Lindsay Anderson’s cult 1968 satire is set in an English private school, where pupil Mick (Malcolm McDowell, in a role that served as an audition piece for A Clockwork Orange) is reluctant to conform to the archaic rules. But when the small acts of rebellion undertaken by him and his friends are met with harsh punishment, he resorts to more extreme measures. It’s very much of its time, but the parable remains powerful thanks in part to the charisma of the young McDowell and, of course, the shocking ending. Still, there’s something oddly charming too about seeing Arthur ‘Captain Mainwaring’ Lowe in among the surreal flourishes and calls for revolution. Anderson and McDowell reunited for O Lucky Man! and Britannia Hospital, which, along with If …, form a loose trilogy.
The Graduate, BBC One, 11.35pm
Benjamin Braddock (Dustin Hoffman) has just graduated from college and is back at his parents’ home for the summer, with his whole life ahead of him. His parents would like him to get into the plastics industry, but Benjamin isn’t sure. He’s more interested in getting into bed with sexy neighbour Mrs Robinson (Anne Bancroft), although it soon becomes clear that it’s her daughter Elaine (Katharine Ross) who holds the key to his heart. Director Mike Nichols’ 1967 comedy classic still stands the test of time. Hoffman may have been technically too old to play the lead role, but he doesn’t look it; the film turned him into a star after years of struggle. The superb Simon and Garfunkel soundtrack alone is worth tuning in for.
And one to stream …
The Dry, Sky Cinema
Adapted from Jane Harper’s 2016 best-seller of the same name, Robert Connolly’s 2020 film hits Sky Cinema with expectations high for a drama every bit as tense and moody as its source material. On the whole it doesn’t disappoint, thanks mainly to Eric Bana’s performance as introspective Melbourne detective Aaron Falk and a powerful supporting cast which includes Star Wars alumnus Genevieve O’Reilly, and veteran actors Julia Blake and Bruce Spence. Older viewers will recognise those two as (respectively) Nancy McCormack from Prisoner: Cell Block H and the gyro captain from Mad Max 2.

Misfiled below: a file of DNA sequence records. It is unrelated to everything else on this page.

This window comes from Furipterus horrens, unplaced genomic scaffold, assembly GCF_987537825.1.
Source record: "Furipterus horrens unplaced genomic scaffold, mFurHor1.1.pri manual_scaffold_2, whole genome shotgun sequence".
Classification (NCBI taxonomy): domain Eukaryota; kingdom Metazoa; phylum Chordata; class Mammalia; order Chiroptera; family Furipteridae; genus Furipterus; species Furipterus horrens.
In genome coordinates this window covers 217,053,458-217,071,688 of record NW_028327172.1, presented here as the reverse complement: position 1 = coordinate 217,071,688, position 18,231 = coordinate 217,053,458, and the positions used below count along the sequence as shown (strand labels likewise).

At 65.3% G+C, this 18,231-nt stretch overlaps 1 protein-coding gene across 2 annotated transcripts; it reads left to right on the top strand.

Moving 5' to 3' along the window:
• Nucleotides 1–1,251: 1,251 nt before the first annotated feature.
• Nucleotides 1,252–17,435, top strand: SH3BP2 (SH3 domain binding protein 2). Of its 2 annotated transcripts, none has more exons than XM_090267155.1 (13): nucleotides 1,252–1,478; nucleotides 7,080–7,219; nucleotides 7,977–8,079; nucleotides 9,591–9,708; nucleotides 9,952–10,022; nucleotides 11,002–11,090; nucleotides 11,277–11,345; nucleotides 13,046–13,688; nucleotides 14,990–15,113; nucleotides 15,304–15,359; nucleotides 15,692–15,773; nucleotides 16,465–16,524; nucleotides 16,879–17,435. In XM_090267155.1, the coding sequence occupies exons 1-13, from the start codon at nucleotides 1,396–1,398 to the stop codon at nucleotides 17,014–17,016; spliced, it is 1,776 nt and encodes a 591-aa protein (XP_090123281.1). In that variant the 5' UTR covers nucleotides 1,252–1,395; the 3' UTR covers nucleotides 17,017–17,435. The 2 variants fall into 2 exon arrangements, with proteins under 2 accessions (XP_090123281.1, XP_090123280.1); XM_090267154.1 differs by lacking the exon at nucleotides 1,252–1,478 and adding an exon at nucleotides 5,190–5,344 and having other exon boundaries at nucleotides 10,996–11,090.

On the face of it, the premise isn’t exactly original: a violent death in the present brings back memories of a tragedy from two decades earlier and throws the protagonists into a slow-burn drama which turns on recrimination, regret, guilt and (of course) family and community secrets. Who did what to whom and why? Who lied then and who’s lying now?
The event which causes Falk to return to his hometown in rural Victoria is the death, apparently from suicide, of his childhood friend Luke Haddler. As well as shooting himself Luke has killed his wife and young son but inexplicably let his baby daughter live. At the funeral Aaron reconnects with old friend Gretchen (O’Reilly) and with Luke’s parents Barb and Gerry (Blake and Spence), but there’s a tension in the air which isn’t entirely down to the brutal nature of the Haddler family’s deaths.
Local cop Greg Raco (Keir O’Donnell) has made a cursory investigation but the verdict seems clear: murder-suicide. Barb and Gerry aren’t so sure, however, so they ask Aaron to stay on after the funeral to investigate. It’s the last thing Aaron wants to do. Twenty years earlier, he and his father were run out of town by the Deacon family who blamed Aaron for the death of Ellie Deacon, his friend and schoolmate, and the object of his teenage passion. Ellie, Aaron, Luke and Gretchen had been inseparable at the time. Was one of them a murderer?
Mal Deacon (William Zappa) and his son Grant (Matt Nable) have spent two decades blaming Aaron, so as soon as he’s settled into the grotty local hotel, posters go up around town with the word ‘Killer’ on them under his photograph. As his investigation into Luke’s death unearths secrets and falsehoods, flashbacks reveal Ellie’s fate. Against this background is the devastating drought which gives the film its title and its feel of a community about to erupt.